Susan E. Carroll, who helped lead Morgan Stanley Bank for eight years, when its assets rose almost 15-fold, has died. She was 50.
She died on Feb. 18, according to a memo sent to Morgan Stanley employees from Colm Kelleher, head of the firm’s investment bank division, and Eric Heaton, president of Morgan Stanley Bank. Carroll died at New York Presbyterian Hospital of an autoimmune liver disease, according to Sandra Noonan, a spokeswoman for the bank.
Carroll was named a managing director at Morgan Stanley, owner of the world’s largest brokerage, in 2009. She helped run the firm’s Salt Lake City-based bank since 2004, a period when its assets increased to $80.5 billion from $5.4 billion, and was its chief operating officer.
Morgan Stanley Bank is one of the company’s two banking units and holds the majority of the firm’s customer deposits and makes corporate loans. Morgan Stanley became a bank holding company in 2008 in the midst of the financial crisis and collected more deposits from retail investors with the creation of a joint venture with Citigroup Inc.’s Smith Barney unit.
“She brought exceptional judgment and a strong sense of humor to her work, and she was sought after by colleagues for her counsel and sage advice,” Kelleher and Heaton said in the memo sent on Feb. 20. “She will be greatly missed.”
Susan Elizabeth Carroll was born on April 8, 1962, in Springfield, Massachusetts, to Richard Paul Carroll, an engineer, and the late Mary Ann Carroll. She earned a bachelor’s degree in business administration from the University of Notre Dame in South Bend, Indiana.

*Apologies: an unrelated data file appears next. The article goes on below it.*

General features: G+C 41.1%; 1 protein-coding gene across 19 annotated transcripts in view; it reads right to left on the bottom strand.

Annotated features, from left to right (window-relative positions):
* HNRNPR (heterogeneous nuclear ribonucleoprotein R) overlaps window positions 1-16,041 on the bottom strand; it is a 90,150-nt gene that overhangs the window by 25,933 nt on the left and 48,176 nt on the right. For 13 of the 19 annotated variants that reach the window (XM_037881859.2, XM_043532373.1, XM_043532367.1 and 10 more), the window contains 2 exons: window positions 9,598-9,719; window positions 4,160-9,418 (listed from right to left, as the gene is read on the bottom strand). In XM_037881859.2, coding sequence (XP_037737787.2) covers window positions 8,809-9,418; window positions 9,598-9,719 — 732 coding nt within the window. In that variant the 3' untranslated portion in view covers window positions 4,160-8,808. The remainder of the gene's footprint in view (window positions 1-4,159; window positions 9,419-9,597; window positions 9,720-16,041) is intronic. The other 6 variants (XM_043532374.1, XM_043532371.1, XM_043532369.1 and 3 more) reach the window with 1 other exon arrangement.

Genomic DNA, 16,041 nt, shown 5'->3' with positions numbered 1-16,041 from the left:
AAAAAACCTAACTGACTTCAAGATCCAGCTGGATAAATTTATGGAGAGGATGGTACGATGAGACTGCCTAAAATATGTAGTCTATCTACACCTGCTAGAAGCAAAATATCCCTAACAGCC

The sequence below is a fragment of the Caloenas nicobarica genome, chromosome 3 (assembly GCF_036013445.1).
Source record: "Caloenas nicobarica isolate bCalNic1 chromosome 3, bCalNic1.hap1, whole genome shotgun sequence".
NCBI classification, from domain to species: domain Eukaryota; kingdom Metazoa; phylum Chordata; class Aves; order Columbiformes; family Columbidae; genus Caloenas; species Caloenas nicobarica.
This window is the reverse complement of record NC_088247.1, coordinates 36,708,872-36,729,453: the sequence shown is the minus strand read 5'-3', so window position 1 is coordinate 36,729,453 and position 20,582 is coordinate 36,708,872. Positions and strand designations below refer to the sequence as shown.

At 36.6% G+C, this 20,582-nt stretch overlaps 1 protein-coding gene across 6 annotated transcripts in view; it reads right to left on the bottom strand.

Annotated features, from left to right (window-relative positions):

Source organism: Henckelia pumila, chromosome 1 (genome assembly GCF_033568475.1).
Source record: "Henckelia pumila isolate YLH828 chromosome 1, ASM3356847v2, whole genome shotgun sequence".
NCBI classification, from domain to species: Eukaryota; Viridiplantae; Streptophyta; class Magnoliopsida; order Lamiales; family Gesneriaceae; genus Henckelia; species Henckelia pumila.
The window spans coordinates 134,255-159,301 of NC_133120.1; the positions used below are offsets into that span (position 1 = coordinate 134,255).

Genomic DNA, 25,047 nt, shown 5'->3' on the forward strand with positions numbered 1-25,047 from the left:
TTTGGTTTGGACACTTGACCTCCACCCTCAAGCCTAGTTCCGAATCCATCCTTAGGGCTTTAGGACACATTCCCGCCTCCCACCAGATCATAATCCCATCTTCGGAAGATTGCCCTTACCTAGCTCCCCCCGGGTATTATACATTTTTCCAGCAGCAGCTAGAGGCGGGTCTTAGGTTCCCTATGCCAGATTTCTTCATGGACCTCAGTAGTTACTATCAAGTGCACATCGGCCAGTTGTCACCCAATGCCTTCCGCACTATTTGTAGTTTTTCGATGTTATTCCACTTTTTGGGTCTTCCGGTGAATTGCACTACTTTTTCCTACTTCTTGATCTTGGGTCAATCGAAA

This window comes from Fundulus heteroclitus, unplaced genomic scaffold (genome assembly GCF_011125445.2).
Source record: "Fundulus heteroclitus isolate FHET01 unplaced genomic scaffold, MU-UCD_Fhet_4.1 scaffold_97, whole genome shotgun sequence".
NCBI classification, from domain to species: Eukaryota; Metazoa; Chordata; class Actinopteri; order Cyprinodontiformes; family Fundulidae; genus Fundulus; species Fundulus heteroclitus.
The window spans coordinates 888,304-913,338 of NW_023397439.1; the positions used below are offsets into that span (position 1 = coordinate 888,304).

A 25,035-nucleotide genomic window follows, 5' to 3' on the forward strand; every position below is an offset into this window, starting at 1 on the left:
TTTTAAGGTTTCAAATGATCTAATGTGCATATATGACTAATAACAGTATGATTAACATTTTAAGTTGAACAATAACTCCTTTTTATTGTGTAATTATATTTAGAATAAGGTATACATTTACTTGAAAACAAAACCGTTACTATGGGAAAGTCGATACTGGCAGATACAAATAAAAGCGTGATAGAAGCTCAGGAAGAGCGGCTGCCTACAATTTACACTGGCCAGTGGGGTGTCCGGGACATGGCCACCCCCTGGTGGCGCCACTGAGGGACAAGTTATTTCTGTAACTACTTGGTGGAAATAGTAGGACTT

She wanted to become a chemical engineer when she entered Notre Dame, her father said yesterday in an interview. She later switched to a business major and took summer classes to catch up.
Carroll began her career at the Federal Deposit Insurance Corp. in 1986 as a bank examiner in the regulator’s Boston region. She rose to field officer supervisor and in 1996 was named deputy director of the San Francisco region, which covered 11 states, according to a press release at the time.
She joined Morgan Stanley in Salt Lake City in 2004 and relocated to New York in 2007. Carroll was able to bring different teams within the bank together, Kelleher and Heaton wrote in the memo. That skill came in part from her playing field hockey at Notre Dame, her father said. She is a member of Notre Dame’s all-time field hockey roster.
“I think the team experience served her well through her career,” Richard Carroll said. “She was direct, upfront, and could be trusted.”
In addition to her father, Carroll, who lived in Brooklyn, New York, is survived by two sisters, Virginia A. Mann and Patricia N. Carroll, according to a death notice in the New York Times. A brother, Richard G. Carroll, predeceased her.